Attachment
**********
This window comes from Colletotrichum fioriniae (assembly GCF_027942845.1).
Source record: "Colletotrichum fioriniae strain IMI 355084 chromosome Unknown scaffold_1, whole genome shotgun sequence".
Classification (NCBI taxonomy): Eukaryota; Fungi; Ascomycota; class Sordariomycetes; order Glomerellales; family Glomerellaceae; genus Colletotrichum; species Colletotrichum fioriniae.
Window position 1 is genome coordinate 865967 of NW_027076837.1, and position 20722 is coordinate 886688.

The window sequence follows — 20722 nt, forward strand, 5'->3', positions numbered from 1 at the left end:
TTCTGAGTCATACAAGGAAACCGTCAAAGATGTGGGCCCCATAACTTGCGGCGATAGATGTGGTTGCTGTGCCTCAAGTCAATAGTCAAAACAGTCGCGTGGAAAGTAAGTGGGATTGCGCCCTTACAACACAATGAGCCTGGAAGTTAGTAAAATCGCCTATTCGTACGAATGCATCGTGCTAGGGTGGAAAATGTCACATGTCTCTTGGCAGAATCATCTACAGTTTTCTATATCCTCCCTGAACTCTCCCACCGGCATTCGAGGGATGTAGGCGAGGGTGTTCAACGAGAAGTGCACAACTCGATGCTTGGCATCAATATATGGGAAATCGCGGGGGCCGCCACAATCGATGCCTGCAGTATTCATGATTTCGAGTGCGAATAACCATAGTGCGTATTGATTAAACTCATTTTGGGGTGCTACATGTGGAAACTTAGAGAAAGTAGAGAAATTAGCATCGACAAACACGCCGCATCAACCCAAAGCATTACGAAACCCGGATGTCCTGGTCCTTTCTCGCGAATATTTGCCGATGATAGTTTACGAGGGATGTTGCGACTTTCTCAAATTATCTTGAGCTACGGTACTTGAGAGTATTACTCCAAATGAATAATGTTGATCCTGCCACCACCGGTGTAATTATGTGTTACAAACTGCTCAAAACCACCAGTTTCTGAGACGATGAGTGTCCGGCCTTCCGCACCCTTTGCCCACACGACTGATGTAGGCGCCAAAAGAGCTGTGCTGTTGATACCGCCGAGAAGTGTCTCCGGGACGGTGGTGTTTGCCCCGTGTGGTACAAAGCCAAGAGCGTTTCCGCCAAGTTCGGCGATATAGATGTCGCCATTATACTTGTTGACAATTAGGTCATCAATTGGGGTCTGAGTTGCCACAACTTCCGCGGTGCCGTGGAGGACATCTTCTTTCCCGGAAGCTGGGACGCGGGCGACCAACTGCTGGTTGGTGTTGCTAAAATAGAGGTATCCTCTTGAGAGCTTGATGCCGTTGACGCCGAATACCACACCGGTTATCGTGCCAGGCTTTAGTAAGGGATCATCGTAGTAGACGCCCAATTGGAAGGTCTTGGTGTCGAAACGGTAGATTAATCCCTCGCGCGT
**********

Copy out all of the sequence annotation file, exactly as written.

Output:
This window comes from Colletotrichum fioriniae (assembly GCF_027942845.1).
Source record: "Colletotrichum fioriniae strain IMI 355084 chromosome Unknown scaffold_1, whole genome shotgun sequence".
Classification (NCBI taxonomy): Eukaryota; Fungi; Ascomycota; class Sordariomycetes; order Glomerellales; family Glomerellaceae; genus Colletotrichum; species Colletotrichum fioriniae.
Window position 1 is genome coordinate 865967 of NW_027076837.1, and position 20722 is coordinate 886688.

The window sequence follows — 20722 nt, forward strand, 5'->3', positions numbered from 1 at the left end:
TTCTGAGTCATACAAGGAAACCGTCAAAGATGTGGGCCCCATAACTTGCGGCGATAGATGTGGTTGCTGTGCCTCAAGTCAATAGTCAAAACAGTCGCGTGGAAAGTAAGTGGGATTGCGCCCTTACAACACAATGAGCCTGGAAGTTAGTAAAATCGCCTATTCGTACGAATGCATCGTGCTAGGGTGGAAAATGTCACATGTCTCTTGGCAGAATCATCTACAGTTTTCTATATCCTCCCTGAACTCTCCCACCGGCATTCGAGGGATGTAGGCGAGGGTGTTCAACGAGAAGTGCACAACTCGATGCTTGGCATCAATATATGGGAAATCGCGGGGGCCGCCACAATCGATGCCTGCAGTATTCATGATTTCGAGTGCGAATAACCATAGTGCGTATTGATTAAACTCATTTTGGGGTGCTACATGTGGAAACTTAGAGAAAGTAGAGAAATTAGCATCGACAAACACGCCGCATCAACCCAAAGCATTACGAAACCCGGATGTCCTGGTCCTTTCTCGCGAATATTTGCCGATGATAGTTTACGAGGGATGTTGCGACTTTCTCAAATTATCTTGAGCTACGGTACTTGAGAGTATTACTCCAAATGAATAATGTTGATCCTGCCACCACCGGTGTAATTATGTGTTACAAACTGCTCAAAACCACCAGTTTCTGAGACGATGAGTGTCCGGCCTTCCGCACCCTTTGCCCACACGACTGATGTAGGCGCCAAAAGAGCTGTGCTGTTGATACCGCCGAGAAGTGTCTCCGGGACGGTGGTGTTTGCCCCGTGTGGTACAAAGCCAAGAGCGTTTCCGCCAAGTTCGGCGATATAGATGTCGCCATTATACTTGTTGACAATTAGGTCATCAATTGGGGTCTGAGTTGCCACAACTTCCGCGGTGCCGTGGAGGACATCTTCTTTCCCGGAAGCTGGGACGCGGGCGACCAACTGCTGGTTGGTGTTGCTAAAATAGAGGTATCCTCTTGAGAGCTTGATGCCGTTGACGCCGAATACCACACCGGTTATCGTGCCAGGCTTTAGTAAGGGATCATCGTAGTAGACGCCCAATTGGAAGGTCTTGGTGTCGAAACGGTAGATTAATCCCTCGCGCGT